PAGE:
• Check the following folders: LaunchAgents, LaunchDaemons, Application Support, Caches, Preferences.
    • Delete all the Google folders, and anything else that starts with and
  4. Go to “Go to Folder...” again.
  5. Type in ~/Library and hit enter. ( Note the “ ~ ” )
    • Check the following folders: LaunchAgents, Application Support, Caches, Preferences.
    • Delete all the Google folders, and anything else that starts with and
  6. Empty the Trash, and restart your computer.

Now what browser should I use?

Safari is good and it ‘s already on your Mac. It ‘s fast and effective. If you need a Chromium-based browser, attempt Brave, Opera, or Vivaldi. ( Brave and Vivaldi both use an open source library called Sparkle for updates which makes an exit like this impossible. ) Firefox has pretty obtrusive pointer input reaction time which ( I, the author ) am pretty nitpicky about, but other than that it ‘s finely. ( Mozilla are a bunch together of short-sighted dopes for firing the Servo team. If the Servo team reorganize, I ‘d be inclined to recommend anything they make down the road ) .

What’s the deal with Keystone anyway?

Wired first reported on Keystone in 2009, when Google put it into Google Earth. It has a hanker history of crashing Macs by doing bizarre things that should n’t be necessary for auto-update software to function .
To all the effective people at Google who work on Chrome : something is going on between the code you ‘re writing and what is happening on people ‘s computers. I hope you can track it down and give us an honest postmortem.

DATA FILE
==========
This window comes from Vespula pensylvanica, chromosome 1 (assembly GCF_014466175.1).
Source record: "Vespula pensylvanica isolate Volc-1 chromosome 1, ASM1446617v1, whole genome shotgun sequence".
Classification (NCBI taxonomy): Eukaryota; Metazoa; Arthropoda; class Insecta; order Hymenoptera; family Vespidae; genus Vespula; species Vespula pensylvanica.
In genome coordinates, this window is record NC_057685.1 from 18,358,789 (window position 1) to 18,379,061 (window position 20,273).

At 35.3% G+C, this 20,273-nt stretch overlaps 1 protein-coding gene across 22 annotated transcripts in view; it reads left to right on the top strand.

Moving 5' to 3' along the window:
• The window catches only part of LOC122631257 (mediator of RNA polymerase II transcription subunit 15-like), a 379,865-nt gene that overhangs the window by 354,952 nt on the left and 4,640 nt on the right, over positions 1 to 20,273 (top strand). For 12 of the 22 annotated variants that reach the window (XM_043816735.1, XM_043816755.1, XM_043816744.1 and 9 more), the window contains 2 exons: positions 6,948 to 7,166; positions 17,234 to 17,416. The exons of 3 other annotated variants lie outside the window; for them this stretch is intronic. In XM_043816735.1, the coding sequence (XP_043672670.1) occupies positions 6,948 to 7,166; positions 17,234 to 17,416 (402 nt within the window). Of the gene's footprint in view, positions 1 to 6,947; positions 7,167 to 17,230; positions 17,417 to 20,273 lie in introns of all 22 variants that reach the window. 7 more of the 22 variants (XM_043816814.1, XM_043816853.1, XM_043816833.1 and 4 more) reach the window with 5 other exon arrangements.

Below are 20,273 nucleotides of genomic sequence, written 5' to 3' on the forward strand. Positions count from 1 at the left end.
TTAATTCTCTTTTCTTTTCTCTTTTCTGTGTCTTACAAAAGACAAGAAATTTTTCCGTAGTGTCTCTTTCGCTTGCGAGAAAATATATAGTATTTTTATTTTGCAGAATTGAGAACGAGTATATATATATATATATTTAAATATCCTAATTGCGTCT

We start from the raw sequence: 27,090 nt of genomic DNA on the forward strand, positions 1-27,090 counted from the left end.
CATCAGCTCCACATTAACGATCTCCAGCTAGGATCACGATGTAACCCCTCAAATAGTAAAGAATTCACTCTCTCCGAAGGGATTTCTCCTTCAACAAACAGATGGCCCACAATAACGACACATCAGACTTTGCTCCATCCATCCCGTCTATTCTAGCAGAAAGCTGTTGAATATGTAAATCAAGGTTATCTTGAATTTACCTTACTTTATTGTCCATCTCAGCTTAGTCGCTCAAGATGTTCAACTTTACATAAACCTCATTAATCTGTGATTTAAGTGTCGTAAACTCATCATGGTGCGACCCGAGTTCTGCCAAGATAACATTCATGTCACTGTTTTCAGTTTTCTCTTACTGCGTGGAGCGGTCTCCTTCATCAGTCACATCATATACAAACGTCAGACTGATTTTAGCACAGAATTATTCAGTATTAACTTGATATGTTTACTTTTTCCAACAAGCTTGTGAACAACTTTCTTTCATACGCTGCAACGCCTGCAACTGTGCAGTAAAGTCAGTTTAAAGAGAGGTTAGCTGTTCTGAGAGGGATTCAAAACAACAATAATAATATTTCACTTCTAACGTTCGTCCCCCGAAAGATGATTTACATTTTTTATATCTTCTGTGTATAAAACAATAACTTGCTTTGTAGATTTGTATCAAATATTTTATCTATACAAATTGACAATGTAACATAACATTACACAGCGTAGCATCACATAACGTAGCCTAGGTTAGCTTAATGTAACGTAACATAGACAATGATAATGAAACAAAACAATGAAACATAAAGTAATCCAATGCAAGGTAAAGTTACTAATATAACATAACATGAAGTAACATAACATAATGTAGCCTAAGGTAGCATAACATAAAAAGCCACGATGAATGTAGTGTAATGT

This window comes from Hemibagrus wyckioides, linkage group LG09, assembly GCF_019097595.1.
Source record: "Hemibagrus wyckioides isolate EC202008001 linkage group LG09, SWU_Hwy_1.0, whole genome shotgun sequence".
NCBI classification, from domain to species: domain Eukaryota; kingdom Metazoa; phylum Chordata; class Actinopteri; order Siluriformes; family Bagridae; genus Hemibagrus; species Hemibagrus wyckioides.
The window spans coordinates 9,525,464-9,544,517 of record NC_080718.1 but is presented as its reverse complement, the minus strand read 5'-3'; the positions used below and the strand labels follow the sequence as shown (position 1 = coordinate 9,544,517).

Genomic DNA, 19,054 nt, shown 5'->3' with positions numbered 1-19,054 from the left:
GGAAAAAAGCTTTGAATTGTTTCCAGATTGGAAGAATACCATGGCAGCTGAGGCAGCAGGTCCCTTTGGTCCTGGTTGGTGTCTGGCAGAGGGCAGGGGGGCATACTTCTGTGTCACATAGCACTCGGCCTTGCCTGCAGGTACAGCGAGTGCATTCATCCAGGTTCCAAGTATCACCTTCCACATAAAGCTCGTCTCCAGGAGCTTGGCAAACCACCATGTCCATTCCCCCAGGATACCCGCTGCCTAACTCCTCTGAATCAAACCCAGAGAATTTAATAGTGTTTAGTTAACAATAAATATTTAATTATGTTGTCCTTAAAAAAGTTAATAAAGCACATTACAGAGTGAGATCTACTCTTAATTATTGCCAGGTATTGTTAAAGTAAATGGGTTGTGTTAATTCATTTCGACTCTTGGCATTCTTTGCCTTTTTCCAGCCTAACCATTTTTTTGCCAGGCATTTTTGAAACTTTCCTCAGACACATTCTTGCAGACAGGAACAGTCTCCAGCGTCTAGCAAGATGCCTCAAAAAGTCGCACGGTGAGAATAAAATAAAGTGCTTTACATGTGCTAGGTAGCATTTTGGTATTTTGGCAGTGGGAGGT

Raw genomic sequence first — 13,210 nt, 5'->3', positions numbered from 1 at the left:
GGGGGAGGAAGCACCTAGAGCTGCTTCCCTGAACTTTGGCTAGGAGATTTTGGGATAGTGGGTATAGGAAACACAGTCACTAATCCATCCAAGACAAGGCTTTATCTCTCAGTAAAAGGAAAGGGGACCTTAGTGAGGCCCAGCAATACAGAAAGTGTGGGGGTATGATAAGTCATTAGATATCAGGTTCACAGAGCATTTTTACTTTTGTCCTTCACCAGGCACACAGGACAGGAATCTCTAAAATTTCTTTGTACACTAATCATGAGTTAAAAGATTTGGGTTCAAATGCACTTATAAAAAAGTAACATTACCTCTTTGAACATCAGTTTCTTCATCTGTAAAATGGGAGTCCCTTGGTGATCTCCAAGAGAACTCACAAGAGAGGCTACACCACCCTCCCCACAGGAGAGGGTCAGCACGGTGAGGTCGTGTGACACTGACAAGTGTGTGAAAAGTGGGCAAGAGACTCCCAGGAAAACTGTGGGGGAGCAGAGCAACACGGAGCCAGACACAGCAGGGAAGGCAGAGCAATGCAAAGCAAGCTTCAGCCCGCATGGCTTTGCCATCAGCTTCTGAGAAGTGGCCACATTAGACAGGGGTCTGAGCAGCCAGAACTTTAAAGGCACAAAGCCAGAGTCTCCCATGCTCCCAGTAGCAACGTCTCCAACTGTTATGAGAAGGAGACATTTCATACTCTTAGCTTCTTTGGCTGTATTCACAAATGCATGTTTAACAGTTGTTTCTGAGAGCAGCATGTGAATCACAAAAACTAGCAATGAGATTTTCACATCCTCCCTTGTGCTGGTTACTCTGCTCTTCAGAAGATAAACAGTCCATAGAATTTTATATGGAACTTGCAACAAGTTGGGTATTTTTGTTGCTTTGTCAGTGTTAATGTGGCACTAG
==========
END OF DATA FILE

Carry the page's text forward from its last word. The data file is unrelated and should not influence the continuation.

update 12/15/2020 :
Collected anecdotes : hypertext transfer protocol : //


Just restarting probably fixed it.

No, the write out persists across restarts, no indexing/applications running, etc, and is otherwise completely unexplained. Nothing obvious appears in Activity Monitor, and many people have meticulously tried to troubleshoot to no avail ( obviously including restarting ), and the only thing that immediately and conclusively addressed the consequence was removing Chrome & Keystone .

It’s the observer effect.

certain, Activity Monitor natural process itself uses CPU, then good looking for the issue might show slenderly elevated WindowServer activity. That is not what is happening here. The magnitude of the return is enormous, WindowServer CPU thrashing dwarf whatever Activity Monitor itself is doing ( no, using ‘top ‘ does n’t make an appreciable difference ). For many people actually measuring the remainder quantitatively is irrelevant ( though helpful ) since it ’ s so immediately obvious what the trouble was through vastly improved responsiveness, battery use, sports fan noise, etc .